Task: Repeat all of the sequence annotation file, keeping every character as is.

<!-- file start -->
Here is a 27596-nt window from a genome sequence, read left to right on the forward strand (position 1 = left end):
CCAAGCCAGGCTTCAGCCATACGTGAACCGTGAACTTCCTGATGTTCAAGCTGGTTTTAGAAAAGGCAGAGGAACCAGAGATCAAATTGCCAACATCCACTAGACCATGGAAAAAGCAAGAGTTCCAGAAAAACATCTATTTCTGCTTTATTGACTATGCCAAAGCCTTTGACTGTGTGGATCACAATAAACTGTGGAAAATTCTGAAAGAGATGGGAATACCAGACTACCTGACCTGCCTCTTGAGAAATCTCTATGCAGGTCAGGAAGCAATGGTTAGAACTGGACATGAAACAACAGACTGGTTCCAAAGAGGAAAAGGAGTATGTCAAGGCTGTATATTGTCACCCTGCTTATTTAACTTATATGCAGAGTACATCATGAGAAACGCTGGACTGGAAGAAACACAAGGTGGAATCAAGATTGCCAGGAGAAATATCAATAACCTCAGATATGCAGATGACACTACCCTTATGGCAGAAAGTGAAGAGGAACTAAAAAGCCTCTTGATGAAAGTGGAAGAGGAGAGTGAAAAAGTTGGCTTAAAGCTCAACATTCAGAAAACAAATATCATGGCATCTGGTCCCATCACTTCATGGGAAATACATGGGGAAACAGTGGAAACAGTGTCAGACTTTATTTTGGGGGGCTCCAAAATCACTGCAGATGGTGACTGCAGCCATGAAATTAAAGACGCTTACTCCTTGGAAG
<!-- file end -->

Here is a 27596-nt window from a genome sequence, read left to right on the forward strand (position 1 = left end):
CCAAGCCAGGCTTCAGCCATACGTGAACCGTGAACTTCCTGATGTTCAAGCTGGTTTTAGAAAAGGCAGAGGAACCAGAGATCAAATTGCCAACATCCACTAGACCATGGAAAAAGCAAGAGTTCCAGAAAAACATCTATTTCTGCTTTATTGACTATGCCAAAGCCTTTGACTGTGTGGATCACAATAAACTGTGGAAAATTCTGAAAGAGATGGGAATACCAGACTACCTGACCTGCCTCTTGAGAAATCTCTATGCAGGTCAGGAAGCAATGGTTAGAACTGGACATGAAACAACAGACTGGTTCCAAAGAGGAAAAGGAGTATGTCAAGGCTGTATATTGTCACCCTGCTTATTTAACTTATATGCAGAGTACATCATGAGAAACGCTGGACTGGAAGAAACACAAGGTGGAATCAAGATTGCCAGGAGAAATATCAATAACCTCAGATATGCAGATGACACTACCCTTATGGCAGAAAGTGAAGAGGAACTAAAAAGCCTCTTGATGAAAGTGGAAGAGGAGAGTGAAAAAGTTGGCTTAAAGCTCAACATTCAGAAAACAAATATCATGGCATCTGGTCCCATCACTTCATGGGAAATACATGGGGAAACAGTGGAAACAGTGTCAGACTTTATTTTGGGGGGCTCCAAAATCACTGCAGATGGTGACTGCAGCCATGAAATTAAAGACGCTTACTCCTTGGAAG